But the main reason I wanted to highlight this exchange is Vidal’s amusing idea of the “scholar squirrel.” What is this nutty creature, who plays at being an historian mostly for the benefit, it appears, of taking others less knowledgeable on minutia to task?
How does a scholar differ from a scholar-squirrel? The squirrel is a careerist who mindlessly gathers little facts for professional reasons. I don’t in the least mind this sort of welfare for the “educated” middle class. They must live, too. But when they start working in concert to revise history to suit new political necessities, I reach for my ancient Winchester…
There is no reason why Current, master of our language though he is, should understand how a novel—even one that incorporates actual events and dialogue—is made. The historian-scholar, of course, plays god. He has his footnotes, his citations, his press clippings, his fellow scholar-squirrels to quote from. If he lacks literary talent, he then simply serves up the agreed-upon facts as if they were the Truth, and should he have a political slant—and any American schoolteacher is bound to, and most predictable it is—the result will emerge as a plaster saint, like that dead effigy of Jefferson by Dumas Malone and his legion of graduate students.
Although a novel can be told as if the author is God, often a novel is told from the point of view of one or more characters. For those of us inclined to the Jamesian stricture, a given scene ought to be observed by a single character, who can only know what he knows, which is often less than the reader. For someone with no special knowledge of—or as yet interest in—Grant, the fact that harnesses and other leather goods were sold along with saddles by the failure Grant is a matter of no interest. The true scholar-squirrel, of course, must itemize everything sold in the shop. This is the real difference between a novel and a biography. But though I tend in these books more to history than to the invented, I am still obliged to dramatize my story through someone’s consciousness. But when it comes to a great mysterious figure like Lincoln, I do not enter his mind. I only show him as those around him saw him at specific times. This rules out hindsight, which is all that a historian, by definition, has; and which people in real life, or in its imitation the novel, can never have.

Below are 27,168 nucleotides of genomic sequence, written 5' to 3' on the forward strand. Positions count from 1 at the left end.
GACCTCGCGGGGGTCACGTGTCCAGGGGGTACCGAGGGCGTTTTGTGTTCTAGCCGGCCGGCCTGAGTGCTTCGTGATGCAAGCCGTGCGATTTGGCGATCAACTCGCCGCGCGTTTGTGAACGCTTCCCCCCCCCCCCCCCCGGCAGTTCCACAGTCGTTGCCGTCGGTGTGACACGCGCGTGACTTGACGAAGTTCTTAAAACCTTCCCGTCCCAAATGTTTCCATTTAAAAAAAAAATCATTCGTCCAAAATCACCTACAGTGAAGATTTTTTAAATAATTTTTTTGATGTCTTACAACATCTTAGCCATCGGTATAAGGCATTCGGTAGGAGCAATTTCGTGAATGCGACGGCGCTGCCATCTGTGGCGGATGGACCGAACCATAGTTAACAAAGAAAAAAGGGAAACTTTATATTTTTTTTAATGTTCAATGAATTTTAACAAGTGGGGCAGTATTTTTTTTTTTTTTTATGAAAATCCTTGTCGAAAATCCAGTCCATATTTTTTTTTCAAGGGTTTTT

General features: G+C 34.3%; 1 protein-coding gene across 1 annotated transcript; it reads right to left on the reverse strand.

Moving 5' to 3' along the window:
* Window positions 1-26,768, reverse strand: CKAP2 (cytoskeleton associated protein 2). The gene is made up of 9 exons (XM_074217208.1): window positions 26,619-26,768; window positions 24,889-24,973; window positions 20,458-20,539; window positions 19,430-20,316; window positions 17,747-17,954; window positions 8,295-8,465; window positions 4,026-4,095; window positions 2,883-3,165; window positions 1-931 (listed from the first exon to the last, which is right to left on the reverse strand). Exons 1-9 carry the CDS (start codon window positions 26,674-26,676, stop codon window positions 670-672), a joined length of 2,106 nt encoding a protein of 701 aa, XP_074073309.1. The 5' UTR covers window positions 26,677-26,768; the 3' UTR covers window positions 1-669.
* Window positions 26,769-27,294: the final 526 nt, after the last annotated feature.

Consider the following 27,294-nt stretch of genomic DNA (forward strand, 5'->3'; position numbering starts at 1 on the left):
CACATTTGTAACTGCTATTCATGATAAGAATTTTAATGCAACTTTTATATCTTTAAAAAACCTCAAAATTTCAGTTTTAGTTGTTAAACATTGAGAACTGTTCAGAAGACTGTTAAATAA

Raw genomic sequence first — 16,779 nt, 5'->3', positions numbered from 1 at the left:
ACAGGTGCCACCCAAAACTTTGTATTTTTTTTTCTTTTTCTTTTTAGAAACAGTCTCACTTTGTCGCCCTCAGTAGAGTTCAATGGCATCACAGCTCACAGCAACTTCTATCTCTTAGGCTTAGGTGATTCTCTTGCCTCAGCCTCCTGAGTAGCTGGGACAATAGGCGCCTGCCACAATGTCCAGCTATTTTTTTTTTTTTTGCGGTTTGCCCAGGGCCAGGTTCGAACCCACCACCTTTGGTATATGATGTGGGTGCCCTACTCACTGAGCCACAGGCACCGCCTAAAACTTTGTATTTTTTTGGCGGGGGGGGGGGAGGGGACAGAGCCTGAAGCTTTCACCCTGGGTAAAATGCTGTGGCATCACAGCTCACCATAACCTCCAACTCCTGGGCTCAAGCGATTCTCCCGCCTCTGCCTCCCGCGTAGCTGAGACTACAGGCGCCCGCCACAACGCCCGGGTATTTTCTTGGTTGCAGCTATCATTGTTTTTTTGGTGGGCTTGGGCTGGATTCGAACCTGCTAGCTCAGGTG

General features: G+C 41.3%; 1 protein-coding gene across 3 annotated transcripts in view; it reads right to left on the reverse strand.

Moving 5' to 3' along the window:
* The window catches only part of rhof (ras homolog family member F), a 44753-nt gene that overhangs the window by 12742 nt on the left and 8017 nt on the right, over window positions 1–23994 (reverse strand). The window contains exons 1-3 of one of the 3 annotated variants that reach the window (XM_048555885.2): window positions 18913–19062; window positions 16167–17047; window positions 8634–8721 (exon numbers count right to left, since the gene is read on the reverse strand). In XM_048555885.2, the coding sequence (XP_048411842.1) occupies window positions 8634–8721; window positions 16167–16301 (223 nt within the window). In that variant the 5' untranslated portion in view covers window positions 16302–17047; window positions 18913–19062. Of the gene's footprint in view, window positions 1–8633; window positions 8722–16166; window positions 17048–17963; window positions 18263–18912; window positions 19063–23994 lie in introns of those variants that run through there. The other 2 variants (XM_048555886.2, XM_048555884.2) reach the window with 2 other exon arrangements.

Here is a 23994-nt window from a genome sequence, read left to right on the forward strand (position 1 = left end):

This is a useful category of “scholar” to consider: the squirrel who uses history to make an ideological point, rather than to attempt a truthful record of the past. It’s probably not fair to apply it to Current, in particular, but it may well apply to Holtzer, the “caption writer” who continues churning out book after book on Lincoln like an R.L. Stine of Historians. One can certainly think of a lot of historians, or is that “historians,” who fit this description, particularly those who write overtly ideological works that are less history than diatribe.
Also, don’t pick an intellectual street fight with Gore Vidal. You will lose.